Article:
Project X is Rated R for “crude and sexual content throughout, nudity, drugs, drinking, pervasive language, reckless behavior and mayhem – all involving teens.” And that’s not the half of it. Produced by Todd Phillips (The Hangover), Project X is a found footage music video for high school debauchery. It portrays an unattainable, highly illegal and completely insane portrait of what we’ve all only dreamt high school could be. As a film, it’s almost an avant-garde exercise by a horny male teenager. Un Chien Andalou by a drunken aspiring frat boy. And that glorification of excess makes it potentially dangerous.

Still, this story of three high school losers who throw the most epic high school party in history is made with a palpable energy that straddles the line between infectious and euphoric. Or painful and annoying, depending on you look at it. This is American Pie, Superbad or Sixteen Candles not for the MTV generation, but for their kids. If you are too far removed from that demographic, you’ll likely find much of the film morally reprehensible and hard to watch. But that visceral reaction is what makes it so damn fun.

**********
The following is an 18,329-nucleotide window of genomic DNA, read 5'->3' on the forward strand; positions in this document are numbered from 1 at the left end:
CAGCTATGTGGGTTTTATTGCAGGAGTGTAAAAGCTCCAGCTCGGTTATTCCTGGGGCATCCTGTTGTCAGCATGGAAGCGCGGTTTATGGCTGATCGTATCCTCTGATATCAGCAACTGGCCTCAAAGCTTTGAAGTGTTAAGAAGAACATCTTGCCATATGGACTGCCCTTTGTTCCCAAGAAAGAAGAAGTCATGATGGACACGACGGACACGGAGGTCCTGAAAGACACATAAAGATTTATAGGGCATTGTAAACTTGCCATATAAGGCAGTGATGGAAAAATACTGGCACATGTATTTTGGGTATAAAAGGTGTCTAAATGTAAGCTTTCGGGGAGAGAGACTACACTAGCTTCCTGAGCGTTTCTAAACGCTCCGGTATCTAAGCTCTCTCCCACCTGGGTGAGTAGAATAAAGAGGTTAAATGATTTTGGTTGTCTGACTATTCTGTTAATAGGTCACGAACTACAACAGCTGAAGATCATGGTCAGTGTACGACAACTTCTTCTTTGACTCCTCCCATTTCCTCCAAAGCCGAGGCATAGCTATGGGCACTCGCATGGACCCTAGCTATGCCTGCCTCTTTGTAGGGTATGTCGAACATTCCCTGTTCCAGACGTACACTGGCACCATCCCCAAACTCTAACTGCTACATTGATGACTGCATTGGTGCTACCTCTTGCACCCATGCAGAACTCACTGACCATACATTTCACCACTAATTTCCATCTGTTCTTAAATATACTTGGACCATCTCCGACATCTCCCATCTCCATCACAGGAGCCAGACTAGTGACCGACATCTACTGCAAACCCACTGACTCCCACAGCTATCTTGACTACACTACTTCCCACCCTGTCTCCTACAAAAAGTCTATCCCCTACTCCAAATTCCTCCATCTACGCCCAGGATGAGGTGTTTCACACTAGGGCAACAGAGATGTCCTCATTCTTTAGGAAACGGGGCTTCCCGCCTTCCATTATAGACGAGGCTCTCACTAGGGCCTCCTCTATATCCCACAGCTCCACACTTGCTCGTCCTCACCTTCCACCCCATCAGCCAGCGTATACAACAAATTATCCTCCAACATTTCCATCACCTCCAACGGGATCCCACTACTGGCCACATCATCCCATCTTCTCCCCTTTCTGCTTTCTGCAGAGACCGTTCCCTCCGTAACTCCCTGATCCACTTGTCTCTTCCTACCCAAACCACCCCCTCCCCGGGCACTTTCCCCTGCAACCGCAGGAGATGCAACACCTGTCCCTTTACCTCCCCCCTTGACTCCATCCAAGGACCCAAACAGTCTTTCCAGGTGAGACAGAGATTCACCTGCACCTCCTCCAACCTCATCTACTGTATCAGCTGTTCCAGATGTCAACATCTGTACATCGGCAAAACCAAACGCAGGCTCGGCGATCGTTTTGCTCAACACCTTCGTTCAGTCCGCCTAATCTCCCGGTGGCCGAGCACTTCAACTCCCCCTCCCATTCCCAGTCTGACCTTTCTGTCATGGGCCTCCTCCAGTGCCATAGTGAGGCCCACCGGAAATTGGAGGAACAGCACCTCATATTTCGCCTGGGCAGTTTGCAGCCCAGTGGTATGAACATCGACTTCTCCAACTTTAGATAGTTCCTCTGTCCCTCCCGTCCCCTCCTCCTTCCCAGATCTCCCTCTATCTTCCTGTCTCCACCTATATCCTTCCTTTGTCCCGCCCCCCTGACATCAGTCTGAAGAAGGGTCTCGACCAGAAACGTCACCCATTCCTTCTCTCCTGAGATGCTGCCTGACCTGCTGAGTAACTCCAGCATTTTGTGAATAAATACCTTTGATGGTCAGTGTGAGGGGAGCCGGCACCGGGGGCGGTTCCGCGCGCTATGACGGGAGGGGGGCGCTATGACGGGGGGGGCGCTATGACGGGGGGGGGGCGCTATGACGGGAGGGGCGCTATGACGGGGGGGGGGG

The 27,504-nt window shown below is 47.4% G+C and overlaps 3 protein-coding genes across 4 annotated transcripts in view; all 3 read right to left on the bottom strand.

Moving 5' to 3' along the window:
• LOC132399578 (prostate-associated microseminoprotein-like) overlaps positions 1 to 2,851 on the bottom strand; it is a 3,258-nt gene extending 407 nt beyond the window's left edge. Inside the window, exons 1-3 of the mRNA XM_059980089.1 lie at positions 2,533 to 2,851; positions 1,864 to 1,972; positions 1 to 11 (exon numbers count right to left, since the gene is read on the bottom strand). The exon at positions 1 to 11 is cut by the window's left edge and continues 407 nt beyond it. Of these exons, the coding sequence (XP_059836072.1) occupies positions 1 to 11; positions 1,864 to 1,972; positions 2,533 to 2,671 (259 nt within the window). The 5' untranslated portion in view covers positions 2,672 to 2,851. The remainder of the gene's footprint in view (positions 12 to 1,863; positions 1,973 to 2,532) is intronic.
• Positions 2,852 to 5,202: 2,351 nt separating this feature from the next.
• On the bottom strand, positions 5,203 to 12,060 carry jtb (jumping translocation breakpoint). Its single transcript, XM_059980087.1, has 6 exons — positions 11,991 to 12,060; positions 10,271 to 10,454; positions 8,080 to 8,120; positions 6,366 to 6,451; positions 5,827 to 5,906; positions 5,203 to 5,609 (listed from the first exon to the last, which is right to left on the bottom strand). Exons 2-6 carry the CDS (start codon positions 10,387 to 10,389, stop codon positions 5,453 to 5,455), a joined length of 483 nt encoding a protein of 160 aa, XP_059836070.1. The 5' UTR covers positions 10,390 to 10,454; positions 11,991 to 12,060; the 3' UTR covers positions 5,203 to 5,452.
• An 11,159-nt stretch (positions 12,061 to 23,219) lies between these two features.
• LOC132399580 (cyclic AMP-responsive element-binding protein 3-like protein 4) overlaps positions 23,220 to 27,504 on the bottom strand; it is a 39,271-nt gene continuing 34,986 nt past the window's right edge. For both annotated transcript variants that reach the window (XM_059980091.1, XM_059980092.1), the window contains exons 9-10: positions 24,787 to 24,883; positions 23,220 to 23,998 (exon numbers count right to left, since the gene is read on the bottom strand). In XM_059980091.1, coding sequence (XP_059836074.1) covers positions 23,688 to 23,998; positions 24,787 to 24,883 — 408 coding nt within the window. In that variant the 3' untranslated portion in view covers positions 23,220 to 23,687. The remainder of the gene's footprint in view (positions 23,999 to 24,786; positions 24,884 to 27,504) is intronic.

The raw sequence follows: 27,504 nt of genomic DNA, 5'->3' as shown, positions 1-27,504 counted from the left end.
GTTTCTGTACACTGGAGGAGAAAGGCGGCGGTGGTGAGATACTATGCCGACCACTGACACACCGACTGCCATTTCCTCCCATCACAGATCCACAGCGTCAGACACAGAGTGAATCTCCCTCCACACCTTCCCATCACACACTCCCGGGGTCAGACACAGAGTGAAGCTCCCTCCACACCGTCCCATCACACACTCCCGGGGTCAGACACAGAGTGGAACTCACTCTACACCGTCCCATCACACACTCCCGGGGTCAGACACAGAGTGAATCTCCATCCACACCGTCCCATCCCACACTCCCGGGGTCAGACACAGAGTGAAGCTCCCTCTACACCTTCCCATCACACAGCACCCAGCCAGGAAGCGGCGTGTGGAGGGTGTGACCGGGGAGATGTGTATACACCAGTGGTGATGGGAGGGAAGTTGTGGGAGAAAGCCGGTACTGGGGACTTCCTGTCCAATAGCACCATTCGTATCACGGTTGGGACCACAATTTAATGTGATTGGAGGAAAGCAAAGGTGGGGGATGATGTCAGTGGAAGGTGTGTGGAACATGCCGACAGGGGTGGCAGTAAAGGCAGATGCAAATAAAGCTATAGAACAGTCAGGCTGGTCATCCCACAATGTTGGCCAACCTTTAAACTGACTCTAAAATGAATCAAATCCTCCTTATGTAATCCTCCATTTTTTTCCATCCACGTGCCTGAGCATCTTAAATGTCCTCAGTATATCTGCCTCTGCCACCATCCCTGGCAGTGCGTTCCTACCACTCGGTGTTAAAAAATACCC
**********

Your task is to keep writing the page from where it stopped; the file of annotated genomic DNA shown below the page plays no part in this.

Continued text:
Contrary to popular belief, Todd Phillips didn’t direct Project X. That duty went to first-time director Nima Nourizadeh from a script by Michael Bacall and Matt Drake. And while it is technically a “found footage” movie – most of the story is told through the camera of one character – the film regularly deviates off that to showcase what can be described as nothing short of madness. Everything described in the rating and more. The bulk of the movie is just partying for the sake of partying with a music video feel that’s meant to be some sort of fan edit, mixing the main camera with flip cams and cell phone footage from other attendees.

Yes there’s a story too. A very, very basic, familiar story of losers trying to be cool. It works as a through-line but ends up pretty predictable and cliched. Because of that, as well as the film’s complete disregard of a larger audience, Project X is going to be highly polarizing. Seeing it and thinking it’s nothing but a gross, obscene exploitation of teen culture is a completely valid argument. I, however, fall on the side of it’s simply a blast. The film is flawed, frightening but entertaining in a way that few films can achieve.

/Film Rating: 7.5 out of 10

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About the Author

Germain graduated NYU's Tisch School of the Arts Cinema Studies program in 2002 and won back to back First Place awards for film criticism from the New York State Associated Press in 2006 and 2007.

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